Crafted from 100% British Millerain® waxed cotton twill for water-resistant durability, these trench coats feature a statement collar, lots of pocket space for storage, a sleek silhouette and flattering waist. 





Check them out here.


- james



how to find a quality barber.

We put a lot of pressure on ourselves to get a good haircut, and rightly so. A good haircut can give you surprising bumps in confidence. Don't act like you've never had one of those amazing hair days where you feel like "oh man, people need to see this." The key is finding a barber you like, and sticking with them long enough to get into a groove. They know what looks good with your hair type and skull shape, and they know what you like. And in return, you trust them. This can be a difficult thing to come by, as well as a stressful trial and error process. So I came across this article (from finding a quality barber and added some of my own thoughts. 

*side note, if you're in southern california, the only barbershop you need to know is Danckut's. No joke. 


Look for a Place that’s Busy

If you’re passing by a shop that’s empty most of the time, it’s not a good sign. Sure, it might provide the convenience of right-here, right-now service, but it’s probably going to result in a cut that you’re going to need to hide under a cap for a few weeks.

If you see a guy with a haircut you like, ask him where he got it. We know that may sound like a strange prospect to some, but we’re proponents of guys actually talking to each other about style and grooming. Enough with awkward stoicism; he’s not going to accost you complimenting his cut, and it’s a simple way of finding a new shop to try.


Cost doesn’t always translate into quality

A decent men’s haircut (for relatively short, classic styles) should cost you between $20-40 [not including tip] in most cases. Of course, this changes slightly depending on the city, and even the neighborhood you’re in, but a man shouldn’t have to choose between paying his rent or growing dreadlocks.

A good way to ensure you’re not overpaying for a cut is to go to a barber. This article is titled ‘How to find a quality Barber’ for the specific reason that a salon probably isn’t where you need to go. Unless you’re getting layered highlights [don't ever get layered highlights], all you need is a man or woman who’s skilled with scissors. [Okay, a beard trim and a hot towel on your face is nice, but maybe take a pass on the Tahitian cucumber water or simultaneous pedicures.]

*This isn't to say that all salon-type "hairstylists" are unskilled, but let's face it, a salon is designed to pamper a woman and [in the old days] provide a forum to share juicy gossip. A barbershop is dedicated to men's grooming and style.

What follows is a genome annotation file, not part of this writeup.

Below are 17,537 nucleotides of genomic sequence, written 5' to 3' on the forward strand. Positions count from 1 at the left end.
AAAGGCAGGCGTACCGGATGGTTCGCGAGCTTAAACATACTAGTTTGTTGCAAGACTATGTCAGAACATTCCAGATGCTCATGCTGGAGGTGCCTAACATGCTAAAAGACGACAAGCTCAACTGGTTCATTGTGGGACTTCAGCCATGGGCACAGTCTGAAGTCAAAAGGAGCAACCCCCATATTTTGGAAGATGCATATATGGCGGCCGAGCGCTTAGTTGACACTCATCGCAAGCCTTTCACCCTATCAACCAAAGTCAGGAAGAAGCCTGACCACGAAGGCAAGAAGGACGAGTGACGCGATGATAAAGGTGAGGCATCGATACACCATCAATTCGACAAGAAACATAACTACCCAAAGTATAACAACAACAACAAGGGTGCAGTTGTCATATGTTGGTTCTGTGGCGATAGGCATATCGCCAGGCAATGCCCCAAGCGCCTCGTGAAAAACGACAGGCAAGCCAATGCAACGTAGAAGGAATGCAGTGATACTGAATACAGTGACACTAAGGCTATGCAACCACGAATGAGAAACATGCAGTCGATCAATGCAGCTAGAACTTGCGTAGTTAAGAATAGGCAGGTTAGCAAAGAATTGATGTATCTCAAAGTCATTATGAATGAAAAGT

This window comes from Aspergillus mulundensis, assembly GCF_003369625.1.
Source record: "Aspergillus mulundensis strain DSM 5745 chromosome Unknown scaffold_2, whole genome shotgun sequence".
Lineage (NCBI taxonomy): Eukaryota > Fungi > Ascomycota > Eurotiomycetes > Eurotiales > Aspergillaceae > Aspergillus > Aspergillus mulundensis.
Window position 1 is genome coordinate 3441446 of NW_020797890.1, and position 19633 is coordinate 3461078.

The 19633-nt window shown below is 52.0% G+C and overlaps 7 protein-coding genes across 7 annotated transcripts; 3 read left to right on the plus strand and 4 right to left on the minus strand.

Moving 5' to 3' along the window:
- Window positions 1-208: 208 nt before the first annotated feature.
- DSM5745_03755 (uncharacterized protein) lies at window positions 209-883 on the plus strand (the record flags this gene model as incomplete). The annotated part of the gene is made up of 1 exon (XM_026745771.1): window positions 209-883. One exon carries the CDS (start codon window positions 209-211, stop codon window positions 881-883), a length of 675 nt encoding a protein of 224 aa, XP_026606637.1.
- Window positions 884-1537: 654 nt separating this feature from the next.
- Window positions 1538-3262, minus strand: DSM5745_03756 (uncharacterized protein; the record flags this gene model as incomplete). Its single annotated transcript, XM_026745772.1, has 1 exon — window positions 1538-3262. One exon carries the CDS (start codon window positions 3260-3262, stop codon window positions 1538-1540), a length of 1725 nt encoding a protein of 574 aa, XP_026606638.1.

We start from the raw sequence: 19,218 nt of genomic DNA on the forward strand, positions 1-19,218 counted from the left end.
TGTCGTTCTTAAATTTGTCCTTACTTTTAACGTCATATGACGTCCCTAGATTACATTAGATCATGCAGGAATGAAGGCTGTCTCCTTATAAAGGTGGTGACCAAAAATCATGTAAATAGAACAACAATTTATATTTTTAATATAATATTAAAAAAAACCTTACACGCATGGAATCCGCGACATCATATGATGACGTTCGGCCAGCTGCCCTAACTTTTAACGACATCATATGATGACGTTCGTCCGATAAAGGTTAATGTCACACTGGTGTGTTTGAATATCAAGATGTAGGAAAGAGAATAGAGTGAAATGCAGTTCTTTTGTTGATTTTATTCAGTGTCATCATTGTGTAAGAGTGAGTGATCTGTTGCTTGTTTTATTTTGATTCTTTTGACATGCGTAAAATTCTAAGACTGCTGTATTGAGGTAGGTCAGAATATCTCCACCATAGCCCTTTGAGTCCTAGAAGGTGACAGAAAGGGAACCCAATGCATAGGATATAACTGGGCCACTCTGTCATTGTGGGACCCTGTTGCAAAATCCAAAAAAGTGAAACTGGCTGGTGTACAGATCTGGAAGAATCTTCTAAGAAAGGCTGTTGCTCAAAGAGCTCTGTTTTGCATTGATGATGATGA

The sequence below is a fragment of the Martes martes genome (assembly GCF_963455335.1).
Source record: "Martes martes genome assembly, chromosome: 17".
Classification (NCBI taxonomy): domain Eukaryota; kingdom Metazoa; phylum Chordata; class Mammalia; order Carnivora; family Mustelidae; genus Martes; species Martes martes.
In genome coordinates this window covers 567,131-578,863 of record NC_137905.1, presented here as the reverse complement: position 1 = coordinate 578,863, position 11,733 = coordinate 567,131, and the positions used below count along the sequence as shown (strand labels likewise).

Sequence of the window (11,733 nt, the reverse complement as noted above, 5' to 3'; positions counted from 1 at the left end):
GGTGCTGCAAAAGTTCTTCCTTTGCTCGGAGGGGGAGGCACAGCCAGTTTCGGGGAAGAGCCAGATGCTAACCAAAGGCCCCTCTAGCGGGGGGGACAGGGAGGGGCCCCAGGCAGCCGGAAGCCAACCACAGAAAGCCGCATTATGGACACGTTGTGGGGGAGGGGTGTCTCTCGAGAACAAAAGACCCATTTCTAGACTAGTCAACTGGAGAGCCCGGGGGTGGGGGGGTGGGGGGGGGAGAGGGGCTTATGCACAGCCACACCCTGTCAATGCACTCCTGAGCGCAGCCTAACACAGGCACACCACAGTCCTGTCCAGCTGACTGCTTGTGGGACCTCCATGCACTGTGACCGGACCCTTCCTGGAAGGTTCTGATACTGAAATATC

You should never feel rushed by a barber.

If you notice a barber pushing through clients before you, and feel like he’s going to give you the same bum-rush treatment, don’t be afraid to just make an excuse and get out of there (a fake phone-call works wonders). Yes, it’s not the course of action, but a rushed cut or a surly barber is something no man should be paying money for.

A good barber should be attentive, interested, and engaged: asking you what you want, and taking the time to confirm the details or suggest new options. 

*A haircut at a barbershop is an experience, not a task on a checklist. The process should be give and take--you get to know each other and communicate until you're both on the same page.


You get the cut you ask for

If you’re not crazy about your cut when you walk out the door, remember that barber’s will cut your hair to maximize your value, so it will be about a week before it has a chance to grow-out and take it’s shape. Unless he has clearly done a complete hack-job, tip him fairly, and wait to see the true results of his skill emerge in time. 

*Worst-case scenario: you wear a hat for awhile and find a new barber in a couple weeks to try again.

If you’re getting a haircut within a week of a specific function or event, ask the barber to cut it to look a little grown in and more natural. Ideally though, you should time your cut a week or so before an event in order to look your best. If the haircut never ends up meeting your standards, you don’t have to return.

*My own experience has taught me that the best way to achieve the right "look" you're going for, is to bring in a few pictures on your phone. Chances are, your spur of the moment description of this haircut you saw in a magazine may not translate into your barber's mind the way you've intended. So take some pictures off the internets to talk through with them. 

*find a shop that fits your style. 

I'm pretty sure that 99% of barbershops can handle your basic fade or whatever cut you're looking for. Yes, certain shops will specialize in certain types of cuts, or certain types of hair; but a barbering license is supposed to mean that your barber can do it all. What's more important is making sure that you're confident in your barber, and that you feel comfortable in their barbershop. Find one that fits your own style. Find one that you think looks cool. Find one that makes you pumped to get a haircut. If you go to a dumpy shop in sketchville, USA, chances are you're gonna hate your haircut no matter what it looks like. 


- James